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NFSTC Teams Up with CBRNE Tech Index

CBRNE Tech Index by MRIGlobal

The National Forensic Science Technology Center (NFSTC) has announced a new partnership with MRIGlobal to provide forensic expertise to the CBRNE Tech Index database and technology evaluation tool.

The partnership aims to increase access to accurate information about detection technologies, allowing forensic agencies and investigators a way to compare technologies and find the tools that will best suit their needs.

CBRNE Tech Index is an independent database housing information and yielding comparisons of chemical, biological, radiological, nuclear and explosive (CBRNE) detection and analysis equipment. The database is accessible worldwide to make research easily searchable for people all over the world.

“Forensic science has a long history of adapting various detection technologies toward matters of crime and identification,” says Kevin Lothridge, NFSTC’s CEO. “Educating the detection consumer improves public safety and the Index is a useful tool when agencies are looking for new equipment. Many decision makers are not classically trained as chemists or scientists. Our partnership will help these agencies by providing objective perspectives on what tools are out there and whether they will work as intended.”

As partners, NFSTC will be responsible for providing expertise regarding the applicability of various technologies in the forensic arena. When shopping for new equipment to solve criminal justice problems, agencies need objective information that ensures taxpayer funding is spent in the most useful and appropriate way.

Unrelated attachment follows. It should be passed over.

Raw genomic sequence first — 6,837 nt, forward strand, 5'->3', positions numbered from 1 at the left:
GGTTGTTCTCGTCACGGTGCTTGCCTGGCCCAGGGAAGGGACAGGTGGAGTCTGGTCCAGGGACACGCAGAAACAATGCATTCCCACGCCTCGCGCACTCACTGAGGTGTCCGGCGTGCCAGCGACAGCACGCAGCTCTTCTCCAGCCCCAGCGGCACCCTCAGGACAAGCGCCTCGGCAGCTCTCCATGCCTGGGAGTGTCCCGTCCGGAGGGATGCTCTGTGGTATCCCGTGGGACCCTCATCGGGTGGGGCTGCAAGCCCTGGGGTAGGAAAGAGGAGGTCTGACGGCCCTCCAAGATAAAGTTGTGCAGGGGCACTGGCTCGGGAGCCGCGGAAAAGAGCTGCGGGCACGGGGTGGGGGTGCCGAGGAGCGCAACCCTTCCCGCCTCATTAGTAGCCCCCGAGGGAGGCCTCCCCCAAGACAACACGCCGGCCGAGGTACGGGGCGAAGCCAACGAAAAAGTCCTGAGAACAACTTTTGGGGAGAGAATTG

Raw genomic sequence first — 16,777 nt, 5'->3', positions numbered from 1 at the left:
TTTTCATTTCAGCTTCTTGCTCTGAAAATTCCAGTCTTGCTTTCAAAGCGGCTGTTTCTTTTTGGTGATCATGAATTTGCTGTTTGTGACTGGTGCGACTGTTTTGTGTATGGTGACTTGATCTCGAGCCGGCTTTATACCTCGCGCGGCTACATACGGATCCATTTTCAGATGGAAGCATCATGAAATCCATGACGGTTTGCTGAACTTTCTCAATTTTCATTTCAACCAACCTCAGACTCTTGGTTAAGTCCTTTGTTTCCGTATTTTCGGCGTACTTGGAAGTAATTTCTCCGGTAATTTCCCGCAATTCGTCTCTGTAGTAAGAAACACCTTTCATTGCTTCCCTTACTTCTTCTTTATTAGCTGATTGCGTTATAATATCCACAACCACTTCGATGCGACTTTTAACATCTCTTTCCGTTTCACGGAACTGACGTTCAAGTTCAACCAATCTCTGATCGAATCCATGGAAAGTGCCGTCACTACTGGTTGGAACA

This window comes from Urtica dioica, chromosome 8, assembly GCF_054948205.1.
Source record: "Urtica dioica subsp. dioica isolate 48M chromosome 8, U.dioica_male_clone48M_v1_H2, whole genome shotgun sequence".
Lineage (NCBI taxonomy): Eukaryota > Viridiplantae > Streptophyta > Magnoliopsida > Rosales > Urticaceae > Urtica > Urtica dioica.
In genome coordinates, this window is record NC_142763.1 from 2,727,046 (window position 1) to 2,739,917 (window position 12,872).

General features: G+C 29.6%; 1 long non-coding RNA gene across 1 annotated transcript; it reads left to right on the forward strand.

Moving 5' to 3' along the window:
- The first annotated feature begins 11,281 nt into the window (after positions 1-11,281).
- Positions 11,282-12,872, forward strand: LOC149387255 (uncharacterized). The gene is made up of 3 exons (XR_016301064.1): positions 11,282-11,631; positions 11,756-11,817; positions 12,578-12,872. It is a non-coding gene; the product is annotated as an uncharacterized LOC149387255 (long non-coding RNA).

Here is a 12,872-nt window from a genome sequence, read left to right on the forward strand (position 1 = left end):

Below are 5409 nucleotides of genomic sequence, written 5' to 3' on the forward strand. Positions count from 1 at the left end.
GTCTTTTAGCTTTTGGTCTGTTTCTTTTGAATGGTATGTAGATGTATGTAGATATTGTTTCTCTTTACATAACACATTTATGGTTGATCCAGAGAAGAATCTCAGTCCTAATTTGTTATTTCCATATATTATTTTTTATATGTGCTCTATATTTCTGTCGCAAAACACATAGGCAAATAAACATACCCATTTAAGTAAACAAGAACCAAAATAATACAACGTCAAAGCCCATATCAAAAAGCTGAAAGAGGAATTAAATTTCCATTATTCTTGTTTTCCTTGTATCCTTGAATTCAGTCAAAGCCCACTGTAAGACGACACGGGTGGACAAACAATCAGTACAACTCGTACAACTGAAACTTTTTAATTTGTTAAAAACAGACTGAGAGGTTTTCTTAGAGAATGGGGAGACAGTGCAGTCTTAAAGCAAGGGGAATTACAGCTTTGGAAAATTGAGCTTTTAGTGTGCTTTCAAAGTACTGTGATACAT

The Index currently houses information on more than 900 different detection tools. They are currently working on the addition of a forensic application tab and increased search capabilities will focus the field of possibilities for forensic and crime scene users. Technologies will be added to the forensic tab routinely to increase options for lab and agency users.

“Agencies purchasing new equipment need to understand that detection capability that has overlapping areas,” explains Lothridge. “For example, the HazMat team might be able to use the same explosives detection equipment as the SWAT team. Sharing the technology allows communities to make best use of their detection investments.”

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